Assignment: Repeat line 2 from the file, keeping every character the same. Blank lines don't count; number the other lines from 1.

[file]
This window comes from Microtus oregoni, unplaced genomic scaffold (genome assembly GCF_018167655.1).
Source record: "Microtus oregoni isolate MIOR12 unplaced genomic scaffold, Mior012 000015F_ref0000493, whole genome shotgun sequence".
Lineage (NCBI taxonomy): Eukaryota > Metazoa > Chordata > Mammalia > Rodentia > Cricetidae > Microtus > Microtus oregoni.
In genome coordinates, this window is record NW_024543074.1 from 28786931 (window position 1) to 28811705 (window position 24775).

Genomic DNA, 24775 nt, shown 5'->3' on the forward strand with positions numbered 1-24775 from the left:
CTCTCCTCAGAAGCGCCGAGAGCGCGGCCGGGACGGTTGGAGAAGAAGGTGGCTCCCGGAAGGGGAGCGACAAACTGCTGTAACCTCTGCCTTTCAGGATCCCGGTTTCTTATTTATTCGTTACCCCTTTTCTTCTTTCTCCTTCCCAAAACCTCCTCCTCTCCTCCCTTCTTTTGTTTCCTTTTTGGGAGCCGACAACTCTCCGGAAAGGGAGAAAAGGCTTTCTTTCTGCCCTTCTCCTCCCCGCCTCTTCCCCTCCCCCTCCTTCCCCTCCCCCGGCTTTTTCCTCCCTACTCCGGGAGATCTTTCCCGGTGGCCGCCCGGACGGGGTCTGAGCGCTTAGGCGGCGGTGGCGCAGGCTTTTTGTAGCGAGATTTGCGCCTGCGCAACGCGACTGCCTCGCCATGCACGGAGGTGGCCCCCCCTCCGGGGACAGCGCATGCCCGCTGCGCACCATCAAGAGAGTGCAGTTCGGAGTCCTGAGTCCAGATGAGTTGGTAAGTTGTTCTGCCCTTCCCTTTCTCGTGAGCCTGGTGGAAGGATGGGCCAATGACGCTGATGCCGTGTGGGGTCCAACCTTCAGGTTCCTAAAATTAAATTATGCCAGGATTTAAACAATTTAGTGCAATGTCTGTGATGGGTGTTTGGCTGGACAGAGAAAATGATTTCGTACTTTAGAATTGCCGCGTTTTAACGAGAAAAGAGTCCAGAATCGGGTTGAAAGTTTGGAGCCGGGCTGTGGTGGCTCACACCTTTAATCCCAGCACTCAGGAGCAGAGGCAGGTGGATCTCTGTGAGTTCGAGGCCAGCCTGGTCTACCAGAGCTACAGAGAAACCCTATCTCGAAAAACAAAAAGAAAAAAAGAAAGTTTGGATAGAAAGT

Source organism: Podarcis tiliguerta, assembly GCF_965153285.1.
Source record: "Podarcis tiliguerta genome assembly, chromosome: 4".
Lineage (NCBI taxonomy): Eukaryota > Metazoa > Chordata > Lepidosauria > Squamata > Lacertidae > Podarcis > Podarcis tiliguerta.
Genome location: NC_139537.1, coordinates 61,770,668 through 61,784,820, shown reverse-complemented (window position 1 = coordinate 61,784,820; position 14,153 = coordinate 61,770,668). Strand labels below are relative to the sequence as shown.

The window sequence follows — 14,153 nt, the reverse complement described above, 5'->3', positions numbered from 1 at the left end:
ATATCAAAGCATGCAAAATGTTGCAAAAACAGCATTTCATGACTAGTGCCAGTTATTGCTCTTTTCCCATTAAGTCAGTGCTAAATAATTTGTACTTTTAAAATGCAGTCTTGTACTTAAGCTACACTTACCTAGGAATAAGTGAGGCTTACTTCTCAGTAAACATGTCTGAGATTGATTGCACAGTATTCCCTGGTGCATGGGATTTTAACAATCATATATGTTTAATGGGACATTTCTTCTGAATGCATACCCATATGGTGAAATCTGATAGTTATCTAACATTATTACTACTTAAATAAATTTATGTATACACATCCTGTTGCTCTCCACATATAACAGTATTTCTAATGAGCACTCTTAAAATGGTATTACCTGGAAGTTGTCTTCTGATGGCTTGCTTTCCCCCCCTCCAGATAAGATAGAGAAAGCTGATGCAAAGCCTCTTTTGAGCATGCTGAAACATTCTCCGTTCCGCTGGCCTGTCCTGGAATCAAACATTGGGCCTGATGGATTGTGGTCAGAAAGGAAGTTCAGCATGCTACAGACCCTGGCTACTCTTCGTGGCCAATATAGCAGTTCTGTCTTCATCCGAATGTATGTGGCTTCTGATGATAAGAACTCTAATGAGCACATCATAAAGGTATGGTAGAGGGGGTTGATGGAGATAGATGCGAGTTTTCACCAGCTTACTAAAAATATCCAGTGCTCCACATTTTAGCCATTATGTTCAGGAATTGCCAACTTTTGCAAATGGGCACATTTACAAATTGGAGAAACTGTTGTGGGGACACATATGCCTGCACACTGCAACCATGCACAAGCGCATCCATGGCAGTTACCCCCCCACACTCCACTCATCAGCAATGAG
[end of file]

Source record: "Microtus oregoni isolate MIOR12 unplaced genomic scaffold, Mior012 000015F_ref0000493, whole genome shotgun sequence".